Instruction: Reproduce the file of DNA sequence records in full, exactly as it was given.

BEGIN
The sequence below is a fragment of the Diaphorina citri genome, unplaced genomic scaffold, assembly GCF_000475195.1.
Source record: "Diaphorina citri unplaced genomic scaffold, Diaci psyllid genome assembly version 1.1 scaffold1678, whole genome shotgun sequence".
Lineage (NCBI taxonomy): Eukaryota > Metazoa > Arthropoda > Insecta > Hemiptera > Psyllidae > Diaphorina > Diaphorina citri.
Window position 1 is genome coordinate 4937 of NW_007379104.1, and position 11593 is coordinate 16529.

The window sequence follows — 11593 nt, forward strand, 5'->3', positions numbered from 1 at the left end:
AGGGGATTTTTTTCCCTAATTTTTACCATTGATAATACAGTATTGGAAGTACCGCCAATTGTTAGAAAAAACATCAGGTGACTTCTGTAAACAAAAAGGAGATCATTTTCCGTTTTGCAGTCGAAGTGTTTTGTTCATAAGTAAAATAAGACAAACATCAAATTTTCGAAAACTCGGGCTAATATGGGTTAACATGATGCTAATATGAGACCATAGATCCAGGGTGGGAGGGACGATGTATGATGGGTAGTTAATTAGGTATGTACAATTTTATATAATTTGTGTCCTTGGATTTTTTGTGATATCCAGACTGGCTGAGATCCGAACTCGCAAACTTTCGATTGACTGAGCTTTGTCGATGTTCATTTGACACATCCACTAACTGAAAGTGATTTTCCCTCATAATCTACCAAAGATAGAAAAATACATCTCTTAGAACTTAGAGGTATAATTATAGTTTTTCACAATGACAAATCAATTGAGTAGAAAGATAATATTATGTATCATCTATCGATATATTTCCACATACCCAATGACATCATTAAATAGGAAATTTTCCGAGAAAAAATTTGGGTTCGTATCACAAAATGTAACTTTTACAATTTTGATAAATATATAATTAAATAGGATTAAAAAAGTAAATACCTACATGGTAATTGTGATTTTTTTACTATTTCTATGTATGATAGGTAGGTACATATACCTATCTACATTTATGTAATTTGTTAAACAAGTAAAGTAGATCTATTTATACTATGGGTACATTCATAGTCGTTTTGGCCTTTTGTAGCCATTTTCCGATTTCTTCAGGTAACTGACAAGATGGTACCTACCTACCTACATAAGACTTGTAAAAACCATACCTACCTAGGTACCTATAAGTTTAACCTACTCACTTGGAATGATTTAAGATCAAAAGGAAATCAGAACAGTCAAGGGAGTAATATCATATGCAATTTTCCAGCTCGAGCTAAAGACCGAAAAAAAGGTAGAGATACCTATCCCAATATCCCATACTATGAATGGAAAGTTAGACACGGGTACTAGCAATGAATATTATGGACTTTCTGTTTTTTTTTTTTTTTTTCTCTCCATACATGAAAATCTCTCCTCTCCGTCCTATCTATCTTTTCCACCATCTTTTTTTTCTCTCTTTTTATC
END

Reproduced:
The sequence below is a fragment of the Diaphorina citri genome, unplaced genomic scaffold, assembly GCF_000475195.1.
Source record: "Diaphorina citri unplaced genomic scaffold, Diaci psyllid genome assembly version 1.1 scaffold1678, whole genome shotgun sequence".
Lineage (NCBI taxonomy): Eukaryota > Metazoa > Arthropoda > Insecta > Hemiptera > Psyllidae > Diaphorina > Diaphorina citri.
Window position 1 is genome coordinate 4937 of NW_007379104.1, and position 11593 is coordinate 16529.

The window sequence follows — 11593 nt, forward strand, 5'->3', positions numbered from 1 at the left end:
AGGGGATTTTTTTCCCTAATTTTTACCATTGATAATACAGTATTGGAAGTACCGCCAATTGTTAGAAAAAACATCAGGTGACTTCTGTAAACAAAAAGGAGATCATTTTCCGTTTTGCAGTCGAAGTGTTTTGTTCATAAGTAAAATAAGACAAACATCAAATTTTCGAAAACTCGGGCTAATATGGGTTAACATGATGCTAATATGAGACCATAGATCCAGGGTGGGAGGGACGATGTATGATGGGTAGTTAATTAGGTATGTACAATTTTATATAATTTGTGTCCTTGGATTTTTTGTGATATCCAGACTGGCTGAGATCCGAACTCGCAAACTTTCGATTGACTGAGCTTTGTCGATGTTCATTTGACACATCCACTAACTGAAAGTGATTTTCCCTCATAATCTACCAAAGATAGAAAAATACATCTCTTAGAACTTAGAGGTATAATTATAGTTTTTCACAATGACAAATCAATTGAGTAGAAAGATAATATTATGTATCATCTATCGATATATTTCCACATACCCAATGACATCATTAAATAGGAAATTTTCCGAGAAAAAATTTGGGTTCGTATCACAAAATGTAACTTTTACAATTTTGATAAATATATAATTAAATAGGATTAAAAAAGTAAATACCTACATGGTAATTGTGATTTTTTTACTATTTCTATGTATGATAGGTAGGTACATATACCTATCTACATTTATGTAATTTGTTAAACAAGTAAAGTAGATCTATTTATACTATGGGTACATTCATAGTCGTTTTGGCCTTTTGTAGCCATTTTCCGATTTCTTCAGGTAACTGACAAGATGGTACCTACCTACCTACATAAGACTTGTAAAAACCATACCTACCTAGGTACCTATAAGTTTAACCTACTCACTTGGAATGATTTAAGATCAAAAGGAAATCAGAACAGTCAAGGGAGTAATATCATATGCAATTTTCCAGCTCGAGCTAAAGACCGAAAAAAAGGTAGAGATACCTATCCCAATATCCCATACTATGAATGGAAAGTTAGACACGGGTACTAGCAATGAATATTATGGACTTTCTGTTTTTTTTTTTTTTTTTCTCTCCATACATGAAAATCTCTCCTCTCCGTCCTATCTATCTTTTCCACCATCTTTTTTTTCTCTCTTTTTATC